The legacy of Ulysses S. Grant isn’t getting any less complicated 200 years after his birth.
Grant battered the slave-owning South into surrender as President Abraham Lincoln’s top Union general, yet he owned at least one enslaved person before the war.
A Native American man was among Grant’s best friends and Grant was sympathetic toward Indigenous people, but he let white settlers overrun their lands as president.
A relentless attacker on the battlefield, Grant failed to prevent corruption in his own administration.
Once widely viewed as a battlefield butcher and a drunk, Grant’s life has undergone a reassessment in recent years. Grant is now considered by some to be America’s first civil rights president, a troubled leader who did his best to protect freed slaves during Reconstruction after the Civil War.
“In the current memory wars, and boy are they raging, it seems particularly relevant that we revisit, revise and recast Ulysses S. Grant as a general who saved the Union and as a steadfast and essential president who both championed civil rights and made sure that the United States stayed together,” said historian Joan Waugh, who wrote “U. S. Grant: American Hero, American Myth.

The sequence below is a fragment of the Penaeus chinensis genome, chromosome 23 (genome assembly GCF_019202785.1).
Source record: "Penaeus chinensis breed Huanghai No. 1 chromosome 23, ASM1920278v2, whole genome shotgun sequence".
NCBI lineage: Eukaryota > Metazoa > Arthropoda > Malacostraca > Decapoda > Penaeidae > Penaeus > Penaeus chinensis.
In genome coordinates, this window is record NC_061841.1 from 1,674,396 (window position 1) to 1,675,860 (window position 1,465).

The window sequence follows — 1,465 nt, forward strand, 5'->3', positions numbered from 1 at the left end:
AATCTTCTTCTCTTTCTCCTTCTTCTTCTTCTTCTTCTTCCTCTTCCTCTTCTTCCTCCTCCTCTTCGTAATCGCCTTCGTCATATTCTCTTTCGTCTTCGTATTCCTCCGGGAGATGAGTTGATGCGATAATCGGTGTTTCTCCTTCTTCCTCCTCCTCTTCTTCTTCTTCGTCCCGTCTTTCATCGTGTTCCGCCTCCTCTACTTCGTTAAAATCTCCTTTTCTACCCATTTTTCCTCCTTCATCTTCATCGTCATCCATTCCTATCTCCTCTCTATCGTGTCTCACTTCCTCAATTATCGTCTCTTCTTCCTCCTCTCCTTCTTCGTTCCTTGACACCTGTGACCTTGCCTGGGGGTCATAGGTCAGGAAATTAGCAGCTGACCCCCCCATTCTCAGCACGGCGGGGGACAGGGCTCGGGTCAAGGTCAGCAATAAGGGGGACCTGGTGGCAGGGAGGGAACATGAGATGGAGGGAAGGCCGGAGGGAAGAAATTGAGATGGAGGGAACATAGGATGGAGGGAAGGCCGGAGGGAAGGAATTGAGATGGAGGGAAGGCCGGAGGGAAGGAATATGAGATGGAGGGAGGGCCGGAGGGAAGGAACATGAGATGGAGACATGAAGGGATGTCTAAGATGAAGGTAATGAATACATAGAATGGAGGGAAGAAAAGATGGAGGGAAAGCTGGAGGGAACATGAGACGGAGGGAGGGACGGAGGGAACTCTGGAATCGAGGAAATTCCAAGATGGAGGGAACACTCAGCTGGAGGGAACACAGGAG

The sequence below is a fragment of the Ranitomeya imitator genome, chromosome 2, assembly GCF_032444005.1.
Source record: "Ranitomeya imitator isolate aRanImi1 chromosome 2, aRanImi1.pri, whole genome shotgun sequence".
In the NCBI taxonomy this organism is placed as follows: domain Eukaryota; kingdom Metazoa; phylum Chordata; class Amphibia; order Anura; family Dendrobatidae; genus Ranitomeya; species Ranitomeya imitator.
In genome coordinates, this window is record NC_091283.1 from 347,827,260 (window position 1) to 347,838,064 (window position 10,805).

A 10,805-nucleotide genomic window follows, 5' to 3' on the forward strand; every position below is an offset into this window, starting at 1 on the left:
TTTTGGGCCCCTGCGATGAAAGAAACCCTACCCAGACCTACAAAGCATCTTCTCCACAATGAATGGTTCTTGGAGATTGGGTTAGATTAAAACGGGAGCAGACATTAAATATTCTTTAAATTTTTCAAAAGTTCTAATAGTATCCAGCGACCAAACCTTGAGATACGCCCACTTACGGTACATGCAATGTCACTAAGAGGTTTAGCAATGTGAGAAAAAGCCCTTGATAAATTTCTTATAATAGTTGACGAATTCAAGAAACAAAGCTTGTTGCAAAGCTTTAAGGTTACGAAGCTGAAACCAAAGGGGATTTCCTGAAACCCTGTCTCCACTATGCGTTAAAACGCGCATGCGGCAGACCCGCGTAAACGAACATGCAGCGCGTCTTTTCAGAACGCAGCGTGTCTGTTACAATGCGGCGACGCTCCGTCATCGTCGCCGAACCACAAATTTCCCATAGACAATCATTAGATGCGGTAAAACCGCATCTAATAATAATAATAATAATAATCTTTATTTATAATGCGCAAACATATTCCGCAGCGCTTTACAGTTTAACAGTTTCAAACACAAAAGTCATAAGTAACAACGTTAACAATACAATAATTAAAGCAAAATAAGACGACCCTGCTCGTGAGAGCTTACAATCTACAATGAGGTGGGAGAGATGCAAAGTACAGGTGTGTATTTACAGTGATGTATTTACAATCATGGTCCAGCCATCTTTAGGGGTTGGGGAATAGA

But Grant also tried to expel Jewish people from a Southern military district he oversaw in an ill-fated attempt to crack down on illegal cotton trading. And he favored a policy of “assimilating” Native Americans into white culture rather than letting them maintain their own traditions — a practice some now view as cultural genocide.